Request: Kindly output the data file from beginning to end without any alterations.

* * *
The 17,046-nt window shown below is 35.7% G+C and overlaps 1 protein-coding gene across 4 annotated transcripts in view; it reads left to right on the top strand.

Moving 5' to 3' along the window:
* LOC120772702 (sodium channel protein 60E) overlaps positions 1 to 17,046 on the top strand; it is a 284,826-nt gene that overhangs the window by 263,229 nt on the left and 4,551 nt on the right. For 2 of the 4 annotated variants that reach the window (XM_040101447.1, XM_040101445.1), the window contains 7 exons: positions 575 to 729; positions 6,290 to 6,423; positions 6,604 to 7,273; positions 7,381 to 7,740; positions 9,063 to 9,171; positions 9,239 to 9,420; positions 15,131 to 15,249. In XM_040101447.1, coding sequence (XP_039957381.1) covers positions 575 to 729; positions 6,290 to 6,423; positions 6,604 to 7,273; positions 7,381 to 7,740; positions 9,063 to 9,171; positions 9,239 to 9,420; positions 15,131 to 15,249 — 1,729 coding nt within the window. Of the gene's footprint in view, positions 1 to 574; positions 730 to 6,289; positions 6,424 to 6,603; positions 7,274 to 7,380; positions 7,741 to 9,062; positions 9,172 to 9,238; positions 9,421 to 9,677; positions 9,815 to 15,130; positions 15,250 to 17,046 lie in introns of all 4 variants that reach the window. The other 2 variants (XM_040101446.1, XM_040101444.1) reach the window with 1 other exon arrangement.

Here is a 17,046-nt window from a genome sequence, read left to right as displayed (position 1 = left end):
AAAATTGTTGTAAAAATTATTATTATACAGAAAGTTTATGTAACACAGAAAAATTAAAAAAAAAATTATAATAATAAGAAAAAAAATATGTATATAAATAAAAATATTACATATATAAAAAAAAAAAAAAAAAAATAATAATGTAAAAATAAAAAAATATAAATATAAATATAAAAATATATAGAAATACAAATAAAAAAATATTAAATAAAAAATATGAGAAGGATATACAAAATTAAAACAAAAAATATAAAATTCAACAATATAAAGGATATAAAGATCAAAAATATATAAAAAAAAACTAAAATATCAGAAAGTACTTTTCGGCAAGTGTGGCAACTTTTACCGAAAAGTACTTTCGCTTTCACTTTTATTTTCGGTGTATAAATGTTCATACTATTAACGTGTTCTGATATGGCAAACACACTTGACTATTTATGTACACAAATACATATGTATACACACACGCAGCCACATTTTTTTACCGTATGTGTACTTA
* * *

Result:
The 17,046-nt window shown below is 35.7% G+C and overlaps 1 protein-coding gene across 4 annotated transcripts in view; it reads left to right on the top strand.

Moving 5' to 3' along the window:
* LOC120772702 (sodium channel protein 60E) overlaps positions 1 to 17,046 on the top strand; it is a 284,826-nt gene that overhangs the window by 263,229 nt on the left and 4,551 nt on the right. For 2 of the 4 annotated variants that reach the window (XM_040101447.1, XM_040101445.1), the window contains 7 exons: positions 575 to 729; positions 6,290 to 6,423; positions 6,604 to 7,273; positions 7,381 to 7,740; positions 9,063 to 9,171; positions 9,239 to 9,420; positions 15,131 to 15,249. In XM_040101447.1, coding sequence (XP_039957381.1) covers positions 575 to 729; positions 6,290 to 6,423; positions 6,604 to 7,273; positions 7,381 to 7,740; positions 9,063 to 9,171; positions 9,239 to 9,420; positions 15,131 to 15,249 — 1,729 coding nt within the window. Of the gene's footprint in view, positions 1 to 574; positions 730 to 6,289; positions 6,424 to 6,603; positions 7,274 to 7,380; positions 7,741 to 9,062; positions 9,172 to 9,238; positions 9,421 to 9,677; positions 9,815 to 15,130; positions 15,250 to 17,046 lie in introns of all 4 variants that reach the window. The other 2 variants (XM_040101446.1, XM_040101444.1) reach the window with 1 other exon arrangement.

Here is a 17,046-nt window from a genome sequence, read left to right as displayed (position 1 = left end):
AAAATTGTTGTAAAAATTATTATTATACAGAAAGTTTATGTAACACAGAAAAATTAAAAAAAAAATTATAATAATAAGAAAAAAAATATGTATATAAATAAAAATATTACATATATAAAAAAAAAAAAAAAAAAATAATAATGTAAAAATAAAAAAATATAAATATAAATATAAAAATATATAGAAATACAAATAAAAAAATATTAAATAAAAAATATGAGAAGGATATACAAAATTAAAACAAAAAATATAAAATTCAACAATATAAAGGATATAAAGATCAAAAATATATAAAAAAAAACTAAAATATCAGAAAGTACTTTTCGGCAAGTGTGGCAACTTTTACCGAAAAGTACTTTCGCTTTCACTTTTATTTTCGGTGTATAAATGTTCATACTATTAACGTGTTCTGATATGGCAAACACACTTGACTATTTATGTACACAAATACATATGTATACACACACGCAGCCACATTTTTTTACCGTATGTGTACTTA